Employment law

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the baron

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What's that got to do with employment law?
Sorry went off at a tangent slightly as many people do on threads and I was not told it was in the contract before accepting the job so really it was to do with employment law
 
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RichardM

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Sorry went off at a tangent slightly as many people do on threads and I was not told it was in the contract before accepting the job so really it was to do with employment law
I'd say it was more part of the recruitment process that you weren't told about rather than the contract of employment.
 

the baron

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No contract of employment not told the full conditions by the employer not by a recruitment agent
 

Shirley Bassett

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The Company I retired from had a claw back agreement for any training that cost £500 or more. You were asked to sign the claw back prior to any training course being arranged. The claw back was pro rata for 12 months and the total amount reclaimed diminished by 1/12 for each month you remained with the Company. After 1 year of service from the end of any training course you could leave free of charge. It was a pain, but everyone knew what to expect if they did leave.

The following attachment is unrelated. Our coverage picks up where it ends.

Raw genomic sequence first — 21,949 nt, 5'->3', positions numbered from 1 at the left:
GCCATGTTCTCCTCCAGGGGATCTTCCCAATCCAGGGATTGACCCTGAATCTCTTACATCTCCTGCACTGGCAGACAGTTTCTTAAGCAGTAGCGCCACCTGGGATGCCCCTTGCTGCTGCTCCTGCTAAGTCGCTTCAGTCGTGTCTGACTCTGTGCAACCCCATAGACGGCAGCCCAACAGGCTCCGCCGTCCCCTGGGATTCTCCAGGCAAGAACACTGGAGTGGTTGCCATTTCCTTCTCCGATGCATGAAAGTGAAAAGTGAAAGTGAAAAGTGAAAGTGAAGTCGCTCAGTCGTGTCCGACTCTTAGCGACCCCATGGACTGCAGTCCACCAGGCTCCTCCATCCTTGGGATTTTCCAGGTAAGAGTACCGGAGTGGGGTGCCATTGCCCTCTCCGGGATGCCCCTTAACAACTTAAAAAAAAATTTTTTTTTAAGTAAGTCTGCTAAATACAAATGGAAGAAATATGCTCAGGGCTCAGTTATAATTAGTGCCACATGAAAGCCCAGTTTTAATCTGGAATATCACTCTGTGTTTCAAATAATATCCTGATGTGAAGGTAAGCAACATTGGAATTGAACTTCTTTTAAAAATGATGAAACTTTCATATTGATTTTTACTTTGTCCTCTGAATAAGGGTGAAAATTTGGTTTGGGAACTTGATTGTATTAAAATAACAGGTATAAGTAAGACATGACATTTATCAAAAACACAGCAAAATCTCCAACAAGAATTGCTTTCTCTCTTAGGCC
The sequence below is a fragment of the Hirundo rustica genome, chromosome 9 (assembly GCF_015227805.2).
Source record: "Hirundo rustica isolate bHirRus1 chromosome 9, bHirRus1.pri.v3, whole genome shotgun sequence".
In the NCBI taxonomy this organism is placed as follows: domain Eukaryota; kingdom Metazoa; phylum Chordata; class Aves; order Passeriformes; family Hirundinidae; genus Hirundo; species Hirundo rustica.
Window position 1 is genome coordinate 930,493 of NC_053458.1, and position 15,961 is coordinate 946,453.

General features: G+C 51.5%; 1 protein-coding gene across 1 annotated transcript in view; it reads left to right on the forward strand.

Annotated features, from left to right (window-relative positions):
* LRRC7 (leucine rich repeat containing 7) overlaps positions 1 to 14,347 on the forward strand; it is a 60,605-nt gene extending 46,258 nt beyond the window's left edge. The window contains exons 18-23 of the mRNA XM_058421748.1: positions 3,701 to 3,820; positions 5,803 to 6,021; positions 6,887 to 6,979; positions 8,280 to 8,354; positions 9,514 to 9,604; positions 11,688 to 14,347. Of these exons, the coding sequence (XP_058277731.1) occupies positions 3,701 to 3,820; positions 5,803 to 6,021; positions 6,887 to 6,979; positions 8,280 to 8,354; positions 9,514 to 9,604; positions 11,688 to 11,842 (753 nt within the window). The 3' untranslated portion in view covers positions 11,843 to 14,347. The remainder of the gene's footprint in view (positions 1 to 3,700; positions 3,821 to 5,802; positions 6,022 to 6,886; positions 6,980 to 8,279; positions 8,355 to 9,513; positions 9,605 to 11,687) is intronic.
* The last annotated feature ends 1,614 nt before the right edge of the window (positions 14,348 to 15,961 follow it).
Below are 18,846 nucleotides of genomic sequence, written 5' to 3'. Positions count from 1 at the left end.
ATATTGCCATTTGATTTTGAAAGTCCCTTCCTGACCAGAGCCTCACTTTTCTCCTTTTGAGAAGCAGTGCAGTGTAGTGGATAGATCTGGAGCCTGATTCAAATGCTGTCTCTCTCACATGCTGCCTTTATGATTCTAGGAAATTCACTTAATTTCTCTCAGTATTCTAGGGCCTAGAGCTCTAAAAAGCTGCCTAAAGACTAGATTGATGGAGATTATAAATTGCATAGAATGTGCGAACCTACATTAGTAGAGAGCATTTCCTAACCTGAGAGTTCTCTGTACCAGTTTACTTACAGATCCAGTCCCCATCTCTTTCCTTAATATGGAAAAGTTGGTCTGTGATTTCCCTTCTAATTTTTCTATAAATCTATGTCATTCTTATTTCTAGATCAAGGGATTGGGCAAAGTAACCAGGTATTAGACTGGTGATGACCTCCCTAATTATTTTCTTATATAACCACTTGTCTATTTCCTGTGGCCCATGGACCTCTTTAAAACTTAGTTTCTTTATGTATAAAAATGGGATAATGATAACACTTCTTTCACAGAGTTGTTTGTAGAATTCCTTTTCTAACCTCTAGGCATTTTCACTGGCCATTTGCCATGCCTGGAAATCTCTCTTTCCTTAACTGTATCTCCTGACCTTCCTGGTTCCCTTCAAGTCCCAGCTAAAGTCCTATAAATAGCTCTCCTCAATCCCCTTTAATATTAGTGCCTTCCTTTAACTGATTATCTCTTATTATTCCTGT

Nicks90

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It's standard practice in a lot of IT companies

I recently put one of our engineers through a security software course to support a product our customer wanted to use. It cost about £8000
A training contract was drawn up by hr that he had to stay in the company for 2 years or pay back a percentage based on the time elapsed to that 24 month point.
Seems entirely reasonable and sensible, as with this accreditation he will be in high demand going forwards and I want to keep him where he is to support my customer. And if he does leave I'll have to fork out another 8 grand to train up someone else.
 

Worf

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It's standard practice in a lot of IT companies

I recently put one of our engineers through a security software course to support a product our customer wanted to use. It cost about £8000
A training contract was drawn up by hr that he had to stay in the company for 2 years or pay back a percentage based on the time elapsed to that 24 month point.
Seems entirely reasonable and sensible, as with this accreditation he will be in high demand going forwards and I want to keep him where he is to support my customer. And if he does leave I'll have to fork out another 8 grand to train up someone else.
Curious what would have happened if he had opted not to sign the training contact? Would you have found another candidate and let him go?
 

Nicks90

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We wouldn't have let him go, it's a large shared service security team managing multiple customers. So he would have taken another customer and I would have asked another one from the team instead.
 

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